Image: Blakeway North/Candace Davies/BBC

Inspiring female journalists of our time

Stacey Dooley

Stacey Dooley is a BBC Three presenter and investigative journalist. Her first television appearance was at age 21 in Blood, Sweat and T-shirts in 2008. She was selected as one of six Brits who travelled to India to live and work with garment workers. The series aimed to shed light on the working conditions and lives of the people who make the clothes we find in high street shops. It elevated the stories of the workers behind our throw-away-fashion culture, and was nominated for Best Factual Series at the 2009 BAFTA television awards.


The popularity of the show, and her interest in third-world labour laws, resulted in her own show Stacey Dooley Investigates in 2009. Since then she has presented 38 episodes in the series on topics including child labour and child soldiers, drugs, domestic violence, and child pornography. She has also done other series such as Stacey Dooley in the USA, which included episodes on women’s prisons and homelessness in Detroit.


She was selected as one of six Brits who travelled to India to live and work with garment workers


What is most inspiring is the breadth of subject matter of Dooley’s work, its intersectionality, but also a consistent theme of looking at problems through the lens of women and women’s rights. Indeed, her career began in an investigation of the garment industry; women make up 85-90% of sweatshop workers according to In 2015 she devoted two episodes exploring the world’s worst place to be a woman, and more recently in January 2018 she released an episode entitled ‘Russia’s War on Women’.


Dooley’s work has exposed injustice and problems that face women across the globe, investigating a wide variety of issues. Journalism like that of Stacey Dooley, is essential in elevating stories of injustice, and extending the feminist fight beyond our lives and borders.


Her body of work illustrates the importance of the interconnection of women’s struggles around the world. It is this kind of journalism on major platforms like the BBC that is essential for real change. Half the battle is awareness; it is incredibly easy to turn a blind eye and choose not to understand that choices made in our lives have ramifications for women across the world. Additionally, journalism like this aids in understanding that commitment to feminism means commitment to supporting causes and struggles that don’t directly affect us. It can also help audiences understand the intersection of gender with factors like class, ethnicity, and geography.


Women’s voices are essential in all journalism, for balance and new perspectives that perhaps in contributing to conversations working towards mediation. But female journalists play an essential role in the march towards equality. It is our duty as women who have won the right to speak and write freely, to speak up, and fight for, those who have not.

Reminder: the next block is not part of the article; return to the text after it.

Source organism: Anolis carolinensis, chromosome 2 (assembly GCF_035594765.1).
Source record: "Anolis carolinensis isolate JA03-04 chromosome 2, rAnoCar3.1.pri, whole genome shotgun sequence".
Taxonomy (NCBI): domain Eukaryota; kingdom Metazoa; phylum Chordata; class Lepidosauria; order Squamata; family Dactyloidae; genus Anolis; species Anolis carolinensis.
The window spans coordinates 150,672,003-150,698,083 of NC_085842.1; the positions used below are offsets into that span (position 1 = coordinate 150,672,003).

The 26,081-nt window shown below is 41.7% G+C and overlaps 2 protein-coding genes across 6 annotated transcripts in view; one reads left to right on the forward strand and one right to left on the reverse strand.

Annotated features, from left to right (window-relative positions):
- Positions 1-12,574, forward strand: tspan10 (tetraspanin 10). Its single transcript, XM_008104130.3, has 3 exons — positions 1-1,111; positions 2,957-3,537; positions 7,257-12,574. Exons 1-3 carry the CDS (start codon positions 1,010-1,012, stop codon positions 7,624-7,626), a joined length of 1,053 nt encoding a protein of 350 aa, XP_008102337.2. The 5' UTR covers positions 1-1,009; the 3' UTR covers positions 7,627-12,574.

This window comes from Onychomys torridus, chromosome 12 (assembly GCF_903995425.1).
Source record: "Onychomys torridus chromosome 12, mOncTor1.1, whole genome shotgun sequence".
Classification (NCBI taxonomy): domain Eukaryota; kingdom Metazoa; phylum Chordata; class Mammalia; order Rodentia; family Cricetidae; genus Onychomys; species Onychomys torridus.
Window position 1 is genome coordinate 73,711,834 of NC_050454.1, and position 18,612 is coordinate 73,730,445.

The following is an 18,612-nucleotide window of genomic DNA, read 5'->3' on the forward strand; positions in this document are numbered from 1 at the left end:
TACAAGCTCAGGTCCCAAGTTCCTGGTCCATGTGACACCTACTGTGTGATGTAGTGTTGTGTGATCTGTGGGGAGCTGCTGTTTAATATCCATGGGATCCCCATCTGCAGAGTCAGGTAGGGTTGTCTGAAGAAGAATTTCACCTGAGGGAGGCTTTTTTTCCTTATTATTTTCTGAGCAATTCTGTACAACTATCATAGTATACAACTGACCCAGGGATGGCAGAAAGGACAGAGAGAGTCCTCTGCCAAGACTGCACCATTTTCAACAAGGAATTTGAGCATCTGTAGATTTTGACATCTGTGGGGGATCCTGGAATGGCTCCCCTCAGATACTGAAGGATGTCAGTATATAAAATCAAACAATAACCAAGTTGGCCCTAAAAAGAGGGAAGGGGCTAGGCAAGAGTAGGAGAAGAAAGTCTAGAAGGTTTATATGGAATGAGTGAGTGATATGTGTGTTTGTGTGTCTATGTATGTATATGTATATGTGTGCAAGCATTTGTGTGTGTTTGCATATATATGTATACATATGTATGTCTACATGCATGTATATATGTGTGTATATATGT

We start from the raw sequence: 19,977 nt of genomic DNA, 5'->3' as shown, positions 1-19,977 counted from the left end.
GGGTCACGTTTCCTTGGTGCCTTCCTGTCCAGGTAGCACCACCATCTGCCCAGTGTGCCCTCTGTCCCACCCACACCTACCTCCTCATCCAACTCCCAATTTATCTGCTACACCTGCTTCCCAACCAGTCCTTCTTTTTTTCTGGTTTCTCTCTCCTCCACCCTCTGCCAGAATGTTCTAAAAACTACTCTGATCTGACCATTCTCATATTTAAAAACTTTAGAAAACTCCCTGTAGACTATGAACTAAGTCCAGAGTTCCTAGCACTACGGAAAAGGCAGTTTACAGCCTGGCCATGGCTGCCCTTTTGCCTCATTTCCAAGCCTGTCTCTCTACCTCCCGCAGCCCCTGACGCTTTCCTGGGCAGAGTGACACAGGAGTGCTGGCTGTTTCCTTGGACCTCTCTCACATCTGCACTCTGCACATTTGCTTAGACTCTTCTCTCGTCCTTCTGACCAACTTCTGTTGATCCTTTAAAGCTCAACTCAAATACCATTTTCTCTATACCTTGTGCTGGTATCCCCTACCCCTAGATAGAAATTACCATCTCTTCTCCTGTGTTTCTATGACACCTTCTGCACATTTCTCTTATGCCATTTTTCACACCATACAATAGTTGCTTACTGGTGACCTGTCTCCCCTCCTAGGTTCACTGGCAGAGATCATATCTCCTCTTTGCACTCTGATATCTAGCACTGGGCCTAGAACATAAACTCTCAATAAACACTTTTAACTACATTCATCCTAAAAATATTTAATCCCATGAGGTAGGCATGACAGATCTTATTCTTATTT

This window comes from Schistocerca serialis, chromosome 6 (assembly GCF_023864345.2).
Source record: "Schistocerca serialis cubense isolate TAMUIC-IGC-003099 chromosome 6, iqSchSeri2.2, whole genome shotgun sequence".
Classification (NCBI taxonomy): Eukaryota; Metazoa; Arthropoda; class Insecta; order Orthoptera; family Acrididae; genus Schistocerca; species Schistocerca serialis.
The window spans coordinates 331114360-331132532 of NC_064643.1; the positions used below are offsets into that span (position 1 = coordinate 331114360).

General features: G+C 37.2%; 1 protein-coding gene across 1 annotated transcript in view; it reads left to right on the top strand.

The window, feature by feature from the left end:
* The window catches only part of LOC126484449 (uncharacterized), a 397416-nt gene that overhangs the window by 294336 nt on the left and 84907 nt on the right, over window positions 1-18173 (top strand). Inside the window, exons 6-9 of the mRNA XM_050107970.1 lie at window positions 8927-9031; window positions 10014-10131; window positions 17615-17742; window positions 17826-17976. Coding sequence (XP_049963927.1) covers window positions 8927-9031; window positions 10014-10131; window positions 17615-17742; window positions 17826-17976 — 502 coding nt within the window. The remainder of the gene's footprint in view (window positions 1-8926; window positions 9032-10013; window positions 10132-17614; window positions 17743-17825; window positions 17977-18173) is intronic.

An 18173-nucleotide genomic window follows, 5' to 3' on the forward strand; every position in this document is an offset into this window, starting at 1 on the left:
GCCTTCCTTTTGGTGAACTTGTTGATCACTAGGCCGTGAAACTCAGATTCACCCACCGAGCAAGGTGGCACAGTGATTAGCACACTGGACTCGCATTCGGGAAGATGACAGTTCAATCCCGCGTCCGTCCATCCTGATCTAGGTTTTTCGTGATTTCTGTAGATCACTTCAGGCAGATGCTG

Christiane Amanpour

Christiane Amanpour is considered one of television’s leading news correspondents. Amanpour’s fearless and uncompromising approach made her popular with audiences, and a force to be reckoned with by global influencers. In 1996, Newsweek said that her reporting from conflict hotspots in the Gulf and the Balkans had helped make CNN “must-see TV for world leaders”.


Amanpour spent much of her upbringing in Tehran, Iran, which enabled her initial recognition at CNN. In 1979, when the Iran revolution toppled the shah, her family was spurred into exile. Her personal connection enabled her 1985 piece on her home nation to win the DuPont award, which allowed her to overcome the resistance she faced from being put on the air due to her international accent and dark hair.


But it was her historical coverage of the Bosnian crisis in the late 1980s and early 1990s that helped make her the internationally recognized correspondent she is today. On the ground during the siege of Sarajevo, Amanpour exposed the brutality of the war, reporting on the daily tragedy of life for civilians in the city. She was outspoken, calling out the human rights abuses, massacres and genocide committed against the Bosnian Moslems, when speaking on this issue she said, “There are some situations one simply cannot be neutral about, because when you are neutral you are an accomplice.”


There are some situations one simply cannot be neutral about, because when you are neutral you are an accomplice


Throughout her time at CNN Amanpour has secured exclusive interviews with global power players. In the wake of the September 11 attacks she was the first international correspondent to interview British Prime Minister Tony Blair, Pakistani President Pervez Musharraf and Afghan President Hamid Karzai. During the height of the Arab Spring she conducted an Emmy-winning interview, with Libya’s former leader ‘Colonel’ Moammar Gadhafi, she was also the last journalist to interview Egypt’s President Hosni Mubarak just before he was deposed.


She was the first journalist to interview Brazilian President Dilma Rousseff following her country’s shocking defeat in the 2014 World Cup semi-final. She also had the rare opportunity to sit down with Venezuelan President Nicolas Maduro, talking to him about the widespread violent demonstrations in his country.


In addition to her work, Amanpour is an active rights campaigner. A board member of the Committee to Protect Journalists, the Centre for Public Integrity and the International Women’s Media Foundation, she has used her profile to raise awareness of key global issues and journalists’ rights. She has interviewed educational rights activist Malala Yousafzai for CNN on several occasions — bringing focus to her courage and international advocacy work.


“I believe that good journalism, good television, can make our world a better place.”




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